4. Wow! Do ALL 4 year olds sit on the couch that nicely for that long? How do I teach my children to do THAT?! By the way, the greeting card for the husband who isn’t “happily ever after” … That’s a rough one! Who knew Hallmark got into that kind of market…. kinda funny, kinda sad!

  5. How cute!! I have an almost three year old and a 4.5 year old, I may have to test them!! I’m pretty sure my 4.5 year old will sit there. My almost two year old might wait, however, I’m pretty sure she wouldn’t stay on the couch. I’m going to guess she will touch the treat while she waits. I’ll let you know!

  6. I think this experiment is so fascinating! I have to say that learning about this experiment was one of the few things I remember from my freshman Intro to Psych. class (it was at 8am!). I know my 2.5 year old would react exactly like Ali did in the first video too (no need to even try it with him! ha!).

  7. Now…set your timer and test the second born child at 4 years old….curious to see if there is a difference in first borns and second borns…..just wonderin’

  8. I think she gets bonus points for sitting on the couch! I need to try this with K although I think the results might be a bit skewed b/c we do this as an acitivity already. I line up a row on m&m’s and set the oven timer for 4 minutes. If she moves or talks I take an m&m away. We call it self control time. She is such a hyper monkey I needed to teach her how to sit still. She used to get them taken away a lot but now she will sit still the entire time without moving or talking.

    1. That does sound like good practice! Noah may need that kind of training, but Ali doesn’t – she’s just naturally (and oddly) calm…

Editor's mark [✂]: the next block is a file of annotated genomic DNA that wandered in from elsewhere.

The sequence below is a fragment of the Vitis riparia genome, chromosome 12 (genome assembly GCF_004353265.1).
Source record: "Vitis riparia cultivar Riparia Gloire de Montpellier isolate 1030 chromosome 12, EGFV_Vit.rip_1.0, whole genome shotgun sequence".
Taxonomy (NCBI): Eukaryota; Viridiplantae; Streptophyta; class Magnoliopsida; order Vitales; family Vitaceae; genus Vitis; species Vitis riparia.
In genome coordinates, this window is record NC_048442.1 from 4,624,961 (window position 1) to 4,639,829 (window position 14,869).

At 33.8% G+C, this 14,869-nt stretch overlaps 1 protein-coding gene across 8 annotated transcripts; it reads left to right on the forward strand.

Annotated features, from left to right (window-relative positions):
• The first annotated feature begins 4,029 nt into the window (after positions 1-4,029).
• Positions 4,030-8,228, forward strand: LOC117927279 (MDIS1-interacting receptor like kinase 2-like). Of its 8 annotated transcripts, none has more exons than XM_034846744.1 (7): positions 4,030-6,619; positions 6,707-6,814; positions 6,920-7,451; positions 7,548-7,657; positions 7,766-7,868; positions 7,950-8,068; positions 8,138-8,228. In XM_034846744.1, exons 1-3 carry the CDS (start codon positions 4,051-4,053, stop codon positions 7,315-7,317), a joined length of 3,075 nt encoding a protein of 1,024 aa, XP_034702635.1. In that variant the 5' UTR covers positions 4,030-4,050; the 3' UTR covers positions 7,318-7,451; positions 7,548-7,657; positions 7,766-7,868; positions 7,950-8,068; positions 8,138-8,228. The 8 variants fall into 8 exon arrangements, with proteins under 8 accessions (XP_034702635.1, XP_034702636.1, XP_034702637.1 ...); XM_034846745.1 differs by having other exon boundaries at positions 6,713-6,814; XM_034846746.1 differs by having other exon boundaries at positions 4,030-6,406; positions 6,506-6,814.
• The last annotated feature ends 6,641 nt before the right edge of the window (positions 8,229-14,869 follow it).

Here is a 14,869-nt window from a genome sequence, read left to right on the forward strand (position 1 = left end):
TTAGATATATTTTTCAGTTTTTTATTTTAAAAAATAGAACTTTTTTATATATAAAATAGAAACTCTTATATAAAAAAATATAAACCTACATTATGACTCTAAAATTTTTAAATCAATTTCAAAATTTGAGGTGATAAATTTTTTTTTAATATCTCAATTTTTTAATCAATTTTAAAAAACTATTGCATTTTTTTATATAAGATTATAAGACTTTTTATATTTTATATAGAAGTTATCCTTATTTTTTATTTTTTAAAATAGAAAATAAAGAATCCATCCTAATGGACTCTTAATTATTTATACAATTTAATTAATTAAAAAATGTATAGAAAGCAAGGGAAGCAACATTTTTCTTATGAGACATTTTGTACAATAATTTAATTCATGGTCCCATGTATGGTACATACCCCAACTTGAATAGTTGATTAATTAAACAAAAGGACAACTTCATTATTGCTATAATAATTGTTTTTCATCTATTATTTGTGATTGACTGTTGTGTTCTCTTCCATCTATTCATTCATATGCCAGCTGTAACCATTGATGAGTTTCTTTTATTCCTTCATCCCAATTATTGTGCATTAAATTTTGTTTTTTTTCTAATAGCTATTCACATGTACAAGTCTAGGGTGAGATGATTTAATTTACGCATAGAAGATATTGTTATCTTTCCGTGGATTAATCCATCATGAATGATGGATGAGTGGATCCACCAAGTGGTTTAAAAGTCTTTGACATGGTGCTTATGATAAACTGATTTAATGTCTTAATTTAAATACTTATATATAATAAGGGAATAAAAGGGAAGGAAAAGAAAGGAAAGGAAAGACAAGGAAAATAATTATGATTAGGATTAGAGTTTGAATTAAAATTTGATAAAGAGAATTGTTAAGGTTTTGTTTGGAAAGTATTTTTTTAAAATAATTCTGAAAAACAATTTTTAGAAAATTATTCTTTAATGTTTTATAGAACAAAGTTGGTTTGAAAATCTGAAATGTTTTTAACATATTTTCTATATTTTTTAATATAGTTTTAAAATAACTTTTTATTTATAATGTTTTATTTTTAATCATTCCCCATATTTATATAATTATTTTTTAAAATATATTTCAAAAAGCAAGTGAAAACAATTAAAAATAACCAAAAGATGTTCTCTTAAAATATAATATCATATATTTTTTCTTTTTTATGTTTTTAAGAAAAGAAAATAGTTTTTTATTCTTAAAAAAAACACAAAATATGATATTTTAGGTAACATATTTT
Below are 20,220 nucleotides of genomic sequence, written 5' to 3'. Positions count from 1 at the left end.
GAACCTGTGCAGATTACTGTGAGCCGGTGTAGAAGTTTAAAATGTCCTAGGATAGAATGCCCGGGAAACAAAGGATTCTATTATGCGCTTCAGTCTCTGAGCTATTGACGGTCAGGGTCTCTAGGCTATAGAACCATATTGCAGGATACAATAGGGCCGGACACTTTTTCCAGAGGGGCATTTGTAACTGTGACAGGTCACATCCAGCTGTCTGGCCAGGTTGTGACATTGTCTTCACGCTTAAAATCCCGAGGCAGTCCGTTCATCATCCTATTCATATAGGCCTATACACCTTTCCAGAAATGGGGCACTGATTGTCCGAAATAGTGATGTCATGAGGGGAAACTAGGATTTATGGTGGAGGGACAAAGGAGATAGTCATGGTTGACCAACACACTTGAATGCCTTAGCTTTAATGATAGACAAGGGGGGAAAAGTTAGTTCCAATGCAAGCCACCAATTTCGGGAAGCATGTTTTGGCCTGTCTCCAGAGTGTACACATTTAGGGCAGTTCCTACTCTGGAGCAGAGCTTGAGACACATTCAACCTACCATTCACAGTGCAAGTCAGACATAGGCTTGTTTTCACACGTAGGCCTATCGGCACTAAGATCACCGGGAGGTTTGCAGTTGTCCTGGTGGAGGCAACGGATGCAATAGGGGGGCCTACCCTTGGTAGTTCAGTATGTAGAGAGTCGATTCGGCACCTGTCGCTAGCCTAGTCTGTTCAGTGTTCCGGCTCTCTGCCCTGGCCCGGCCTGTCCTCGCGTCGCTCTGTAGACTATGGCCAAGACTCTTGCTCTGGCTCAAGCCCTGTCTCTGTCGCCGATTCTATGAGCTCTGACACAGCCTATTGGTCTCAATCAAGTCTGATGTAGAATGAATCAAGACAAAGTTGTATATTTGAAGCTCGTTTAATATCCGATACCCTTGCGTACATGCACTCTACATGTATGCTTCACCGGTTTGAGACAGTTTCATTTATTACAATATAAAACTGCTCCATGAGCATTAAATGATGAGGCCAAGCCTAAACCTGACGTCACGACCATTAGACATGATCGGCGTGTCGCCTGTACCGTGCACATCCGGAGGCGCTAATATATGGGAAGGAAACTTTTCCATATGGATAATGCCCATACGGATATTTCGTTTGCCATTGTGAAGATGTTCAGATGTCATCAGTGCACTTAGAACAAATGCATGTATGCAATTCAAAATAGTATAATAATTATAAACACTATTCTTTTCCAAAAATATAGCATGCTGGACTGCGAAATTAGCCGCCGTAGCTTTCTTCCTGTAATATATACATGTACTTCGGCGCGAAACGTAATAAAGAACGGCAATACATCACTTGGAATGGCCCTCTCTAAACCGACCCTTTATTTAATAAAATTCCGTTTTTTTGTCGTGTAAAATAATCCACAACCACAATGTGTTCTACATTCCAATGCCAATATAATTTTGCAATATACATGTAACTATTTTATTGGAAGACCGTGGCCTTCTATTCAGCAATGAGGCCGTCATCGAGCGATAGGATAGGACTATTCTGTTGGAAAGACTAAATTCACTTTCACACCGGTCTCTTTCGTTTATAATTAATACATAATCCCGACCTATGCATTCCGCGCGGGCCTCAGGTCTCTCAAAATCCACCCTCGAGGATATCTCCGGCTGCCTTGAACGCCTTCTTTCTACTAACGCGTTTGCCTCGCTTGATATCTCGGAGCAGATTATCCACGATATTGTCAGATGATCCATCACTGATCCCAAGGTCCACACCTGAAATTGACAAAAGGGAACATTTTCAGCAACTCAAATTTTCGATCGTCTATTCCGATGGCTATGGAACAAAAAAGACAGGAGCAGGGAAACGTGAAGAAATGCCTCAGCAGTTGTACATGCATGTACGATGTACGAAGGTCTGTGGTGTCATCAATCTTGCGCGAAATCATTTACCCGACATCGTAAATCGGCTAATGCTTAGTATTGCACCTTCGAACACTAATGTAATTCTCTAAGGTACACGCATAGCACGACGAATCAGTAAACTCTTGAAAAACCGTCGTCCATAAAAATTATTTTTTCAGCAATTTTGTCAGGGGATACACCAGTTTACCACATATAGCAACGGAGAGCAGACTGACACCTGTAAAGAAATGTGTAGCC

9. I love that she pointed out that you counted wrong and the way she crossed and uncrossed her leg and wiggled but sat right there.

  10. I remember this experiment! I wanted to try this with my son, but I have a feeling he would fail miserably because the boy has zero patience! LOL

  11. I tried it (he’ll be 3 in August). He did it but I didn’t make him wait very long…maybe a minute or so and he was fingering the M&Ms and calling, “MOM! MOM!” the whole time. I should have videotaped it. :) I like the idea of using it to develop self control…I was surprised he made it and would like to see him make it longer…we’re already working on not interrupting or talking while I’m on the phone and not crying in the car…it would fit right in!

    1. That’s awesome!! I don’t think I could have resisted temptation if I’d actually been TOUCHING the chocolate… that’s pretty good!

  12. She is sooooo cute! How old is she? Let me see, my son Peter is 7, so I say if we get together sometime when they’re in their teens maybe we can work out a sneaky arranged marriage sort of thing. We’d be the perfect inlaws! You can pick out my jeans for me and I can keep your houseplants alive! :)

  13. That is too cute! Though I think the real answer was one can wait for jelly beans but NEVER for chocolate! :)
    I wanna try this with Wade {3} but I have a feeling he would NEVER make it. :) Gotta try to figure out how to set up my iphone to video!

  14. So, Luke saw me watching the experiment videos and he begged to do one. So I obliged, and did the experiment on Luke & Aubrey, Aubrey of course caved w/I seconds, but Luke didn’t touch the candy until I came back (but it was only 1 minute). He asked to do it again that afternoon, so I obliged again, this time I did it for 5 minutes…Luke convinced Aubrey not to touch the candy for the first 3 min or so, then she caved. Luke waited the whole 5 min, but when I came back 1 of his pieces of candy was gone, I watched the video & 5 seconds before the timer went off Aubrey convinced him to give her one of his pieces of candy :)
    If I ever had time to blog I’d post the videos, but I don’t see that happening anytime soon :)

  15. Ali was so cute in the video! She was really too young for the experiment but still she was patient and waited and listened what you told her! Th experiment was and it is a great idea to test children’s patience.